Between armed forces regulations and frequent travel, military families lead a different lifestyle than many Americans. When these families need fertility treatments to become parents, they have different options and benefits available, too.
Military families face some special challenges. The cost of IVF is a deterrent for many families and especially those with limited incomes like military families. Also, frequent relocation and deployment can make it a challenge to receive continuity of medical care. But all this means is that families serving in the armed forces need to be aware of their options. Military life doesn’t have to be a deterrent to parenthood.
When natural conception isn’t successful, a military family may be able to begin fertility treatment in a local Military Treatment Facility (MFT) with a Primary Care Manger (PCM). However, most of these facilities do not have the medical specialists or equipment necessary to provide high-tech fertility treatments. And referrals to clinics or reproductive endocrinologists outside the military health care system are expensive. But there is another option if the service person or spouse is able to travel for treatment.
The Department of Defense has four facilities that provide infertility treatment, including IVF. These facilities are Walter Reed Army Hospital in Washington, Wilford Hall Medical Center in San Antonio, the Naval Medical Center in San Diego, and Tripler Army Medical Center in Honolulu. To participate in the program the patient must be Tricare eligible, and be referred by their regular health care provider to one of these medical centers’ gynecology clinics (these facilities do have waiting lists). Patients must pay for their own travel, lodging, medications, and embryologist and IVF coordinator fees. These expenses typically total between $2,500 and $3,650 ($2,700 to $5,600 when medication is included). Compared to the cost at most civilian facilities, which average around $15,000 per IVF cycle, this is a significant savings. Contact information for these medical centers:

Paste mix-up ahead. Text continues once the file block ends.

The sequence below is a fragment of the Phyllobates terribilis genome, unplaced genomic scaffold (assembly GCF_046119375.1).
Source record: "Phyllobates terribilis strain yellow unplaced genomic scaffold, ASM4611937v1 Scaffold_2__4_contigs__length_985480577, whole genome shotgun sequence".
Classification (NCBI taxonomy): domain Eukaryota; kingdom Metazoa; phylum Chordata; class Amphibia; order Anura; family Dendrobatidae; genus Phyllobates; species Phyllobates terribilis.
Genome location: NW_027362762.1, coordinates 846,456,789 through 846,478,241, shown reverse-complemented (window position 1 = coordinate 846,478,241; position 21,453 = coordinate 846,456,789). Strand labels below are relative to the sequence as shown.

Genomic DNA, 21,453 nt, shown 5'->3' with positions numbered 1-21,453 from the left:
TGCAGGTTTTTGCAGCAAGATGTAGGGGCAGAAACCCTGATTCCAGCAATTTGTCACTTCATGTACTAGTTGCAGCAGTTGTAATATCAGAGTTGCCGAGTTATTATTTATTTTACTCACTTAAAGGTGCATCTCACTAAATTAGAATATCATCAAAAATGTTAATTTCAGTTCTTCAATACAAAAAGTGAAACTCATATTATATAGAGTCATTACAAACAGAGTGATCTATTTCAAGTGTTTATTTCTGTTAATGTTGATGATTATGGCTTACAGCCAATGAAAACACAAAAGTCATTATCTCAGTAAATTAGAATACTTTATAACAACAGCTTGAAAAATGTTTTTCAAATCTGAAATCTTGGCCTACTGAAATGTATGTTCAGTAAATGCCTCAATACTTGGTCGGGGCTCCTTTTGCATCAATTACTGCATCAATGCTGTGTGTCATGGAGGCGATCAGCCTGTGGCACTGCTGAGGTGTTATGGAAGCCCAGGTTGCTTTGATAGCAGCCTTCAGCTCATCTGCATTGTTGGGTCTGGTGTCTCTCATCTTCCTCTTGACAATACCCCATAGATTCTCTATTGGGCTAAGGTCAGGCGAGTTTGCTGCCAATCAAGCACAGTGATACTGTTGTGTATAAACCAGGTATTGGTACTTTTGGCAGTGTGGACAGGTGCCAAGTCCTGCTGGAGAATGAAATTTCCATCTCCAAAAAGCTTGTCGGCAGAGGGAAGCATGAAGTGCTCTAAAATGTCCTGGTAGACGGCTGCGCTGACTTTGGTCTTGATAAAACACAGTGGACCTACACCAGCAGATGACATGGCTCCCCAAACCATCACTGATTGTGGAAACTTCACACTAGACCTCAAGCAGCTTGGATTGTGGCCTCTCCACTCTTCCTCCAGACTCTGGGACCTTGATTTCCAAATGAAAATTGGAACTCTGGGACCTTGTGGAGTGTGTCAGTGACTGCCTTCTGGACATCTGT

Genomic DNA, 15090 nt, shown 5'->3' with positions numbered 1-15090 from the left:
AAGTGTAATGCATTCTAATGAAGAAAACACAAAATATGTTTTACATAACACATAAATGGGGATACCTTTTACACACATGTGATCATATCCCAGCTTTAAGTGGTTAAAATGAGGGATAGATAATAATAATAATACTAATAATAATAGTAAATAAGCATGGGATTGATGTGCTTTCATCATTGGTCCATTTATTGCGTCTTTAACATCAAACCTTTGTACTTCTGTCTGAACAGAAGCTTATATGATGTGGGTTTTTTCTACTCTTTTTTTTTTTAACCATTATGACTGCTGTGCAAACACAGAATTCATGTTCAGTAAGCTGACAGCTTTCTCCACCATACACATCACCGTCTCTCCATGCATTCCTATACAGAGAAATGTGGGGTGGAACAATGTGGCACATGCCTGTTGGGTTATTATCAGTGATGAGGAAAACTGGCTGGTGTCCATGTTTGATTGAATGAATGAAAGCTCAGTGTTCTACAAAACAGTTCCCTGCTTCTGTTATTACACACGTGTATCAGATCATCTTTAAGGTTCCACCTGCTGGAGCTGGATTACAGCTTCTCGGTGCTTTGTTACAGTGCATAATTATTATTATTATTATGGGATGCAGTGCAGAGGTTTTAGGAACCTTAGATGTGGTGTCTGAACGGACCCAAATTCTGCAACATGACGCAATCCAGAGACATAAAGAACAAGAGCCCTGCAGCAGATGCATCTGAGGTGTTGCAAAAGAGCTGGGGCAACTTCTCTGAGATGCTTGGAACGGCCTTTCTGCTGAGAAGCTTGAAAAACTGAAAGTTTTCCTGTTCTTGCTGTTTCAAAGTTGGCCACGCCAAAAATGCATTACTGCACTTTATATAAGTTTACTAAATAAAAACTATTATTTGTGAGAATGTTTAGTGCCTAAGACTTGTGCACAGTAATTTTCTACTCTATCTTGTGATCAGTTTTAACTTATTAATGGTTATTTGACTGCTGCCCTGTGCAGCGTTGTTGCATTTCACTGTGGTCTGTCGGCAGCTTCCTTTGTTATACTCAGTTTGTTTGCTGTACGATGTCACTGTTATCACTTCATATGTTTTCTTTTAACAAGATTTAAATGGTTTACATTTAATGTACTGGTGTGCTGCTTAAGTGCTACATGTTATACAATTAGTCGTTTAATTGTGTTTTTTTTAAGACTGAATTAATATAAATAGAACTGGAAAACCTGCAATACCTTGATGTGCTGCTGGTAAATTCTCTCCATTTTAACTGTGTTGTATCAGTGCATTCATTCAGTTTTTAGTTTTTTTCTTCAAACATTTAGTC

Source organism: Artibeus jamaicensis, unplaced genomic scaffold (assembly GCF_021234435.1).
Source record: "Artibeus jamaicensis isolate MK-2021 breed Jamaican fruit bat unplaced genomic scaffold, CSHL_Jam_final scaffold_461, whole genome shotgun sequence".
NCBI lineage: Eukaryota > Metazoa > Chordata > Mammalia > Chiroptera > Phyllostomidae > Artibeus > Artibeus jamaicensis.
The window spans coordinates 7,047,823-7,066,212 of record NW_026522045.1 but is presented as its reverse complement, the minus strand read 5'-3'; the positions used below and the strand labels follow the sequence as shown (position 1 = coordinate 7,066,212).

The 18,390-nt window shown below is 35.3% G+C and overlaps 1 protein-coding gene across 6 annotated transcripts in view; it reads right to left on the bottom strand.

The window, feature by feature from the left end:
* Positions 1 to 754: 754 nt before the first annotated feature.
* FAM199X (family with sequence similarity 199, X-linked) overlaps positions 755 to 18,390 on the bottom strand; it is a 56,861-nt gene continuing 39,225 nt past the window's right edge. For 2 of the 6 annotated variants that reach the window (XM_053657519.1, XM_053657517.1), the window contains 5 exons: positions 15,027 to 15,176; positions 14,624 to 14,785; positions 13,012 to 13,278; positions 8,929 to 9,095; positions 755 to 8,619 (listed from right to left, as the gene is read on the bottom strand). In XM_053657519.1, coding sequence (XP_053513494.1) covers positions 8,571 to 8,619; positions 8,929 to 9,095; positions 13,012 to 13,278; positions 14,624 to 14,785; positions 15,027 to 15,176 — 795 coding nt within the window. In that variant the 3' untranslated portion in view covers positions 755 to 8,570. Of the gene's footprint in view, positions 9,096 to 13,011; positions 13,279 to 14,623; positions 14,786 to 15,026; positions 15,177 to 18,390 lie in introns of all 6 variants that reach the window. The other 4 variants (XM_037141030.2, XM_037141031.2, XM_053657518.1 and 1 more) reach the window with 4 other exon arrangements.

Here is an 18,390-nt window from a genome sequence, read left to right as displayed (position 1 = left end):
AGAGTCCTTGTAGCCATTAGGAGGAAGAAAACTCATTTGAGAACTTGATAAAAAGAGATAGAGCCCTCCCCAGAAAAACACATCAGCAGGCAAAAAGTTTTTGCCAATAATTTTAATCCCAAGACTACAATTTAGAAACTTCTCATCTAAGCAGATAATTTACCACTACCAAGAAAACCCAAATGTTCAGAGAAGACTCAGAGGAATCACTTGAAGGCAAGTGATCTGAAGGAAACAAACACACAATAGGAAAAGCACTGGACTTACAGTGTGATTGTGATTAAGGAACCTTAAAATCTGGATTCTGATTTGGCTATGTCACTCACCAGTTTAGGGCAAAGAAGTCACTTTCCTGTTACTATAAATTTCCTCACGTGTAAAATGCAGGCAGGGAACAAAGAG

Naval Medical Center, San Diego, California
Tripler Army Medical Center, Honolulu, Hawaii
Walter Reed Army Medical Center, Washington, D.C.
Wilford Hall Medical Center, Lackland Air Force Base, San Antonio, Texas
Families who want to avoid the extra travel can research local options for fertility treatments. Some clinics offer their services at a discount to military families. The Sher Institutes for Reproductive Medicine, for instance, with locations across the country, offers a discounted payment program called the Military Access Plan (MAP). For more information visit haveababy.com/baby/index_baby.cfm?&city=local&page=fin_consid.
A version of this story originally appeared in the Spring 2006 issue of Conceive Magazine.